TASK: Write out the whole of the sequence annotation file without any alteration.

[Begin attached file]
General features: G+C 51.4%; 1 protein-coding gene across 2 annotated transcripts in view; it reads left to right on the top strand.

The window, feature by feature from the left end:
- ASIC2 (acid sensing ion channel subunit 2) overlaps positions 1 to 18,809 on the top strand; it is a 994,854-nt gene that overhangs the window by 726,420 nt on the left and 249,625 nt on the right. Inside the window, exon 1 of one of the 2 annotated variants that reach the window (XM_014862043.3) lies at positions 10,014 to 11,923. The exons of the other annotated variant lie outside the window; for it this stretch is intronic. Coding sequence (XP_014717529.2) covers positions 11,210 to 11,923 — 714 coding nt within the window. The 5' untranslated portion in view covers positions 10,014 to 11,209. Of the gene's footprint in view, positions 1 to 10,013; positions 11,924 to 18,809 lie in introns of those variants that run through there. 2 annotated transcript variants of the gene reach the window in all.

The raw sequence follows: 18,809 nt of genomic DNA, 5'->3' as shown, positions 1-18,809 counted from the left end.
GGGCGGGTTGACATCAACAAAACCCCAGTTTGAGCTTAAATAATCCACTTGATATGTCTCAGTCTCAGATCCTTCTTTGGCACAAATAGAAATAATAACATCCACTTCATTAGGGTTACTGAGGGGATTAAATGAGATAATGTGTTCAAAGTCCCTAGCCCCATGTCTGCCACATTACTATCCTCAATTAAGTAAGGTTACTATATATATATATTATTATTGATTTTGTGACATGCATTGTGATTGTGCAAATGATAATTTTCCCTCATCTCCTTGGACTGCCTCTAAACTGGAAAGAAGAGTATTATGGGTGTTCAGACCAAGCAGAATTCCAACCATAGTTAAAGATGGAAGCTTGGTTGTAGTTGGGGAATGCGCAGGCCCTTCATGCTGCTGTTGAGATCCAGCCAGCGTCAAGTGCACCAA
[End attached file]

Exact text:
General features: G+C 51.4%; 1 protein-coding gene across 2 annotated transcripts in view; it reads left to right on the top strand.

The window, feature by feature from the left end:
- ASIC2 (acid sensing ion channel subunit 2) overlaps positions 1 to 18,809 on the top strand; it is a 994,854-nt gene that overhangs the window by 726,420 nt on the left and 249,625 nt on the right. Inside the window, exon 1 of one of the 2 annotated variants that reach the window (XM_014862043.3) lies at positions 10,014 to 11,923. The exons of the other annotated variant lie outside the window; for it this stretch is intronic. Coding sequence (XP_014717529.2) covers positions 11,210 to 11,923 — 714 coding nt within the window. The 5' untranslated portion in view covers positions 10,014 to 11,209. Of the gene's footprint in view, positions 1 to 10,013; positions 11,924 to 18,809 lie in introns of those variants that run through there. 2 annotated transcript variants of the gene reach the window in all.

The raw sequence follows: 18,809 nt of genomic DNA, 5'->3' as shown, positions 1-18,809 counted from the left end.
GGGCGGGTTGACATCAACAAAACCCCAGTTTGAGCTTAAATAATCCACTTGATATGTCTCAGTCTCAGATCCTTCTTTGGCACAAATAGAAATAATAACATCCACTTCATTAGGGTTACTGAGGGGATTAAATGAGATAATGTGTTCAAAGTCCCTAGCCCCATGTCTGCCACATTACTATCCTCAATTAAGTAAGGTTACTATATATATATATTATTATTGATTTTGTGACATGCATTGTGATTGTGCAAATGATAATTTTCCCTCATCTCCTTGGACTGCCTCTAAACTGGAAAGAAGAGTATTATGGGTGTTCAGACCAAGCAGAATTCCAACCATAGTTAAAGATGGAAGCTTGGTTGTAGTTGGGGAATGCGCAGGCCCTTCATGCTGCTGTTGAGATCCAGCCAGCGTCAAGTGCACCAA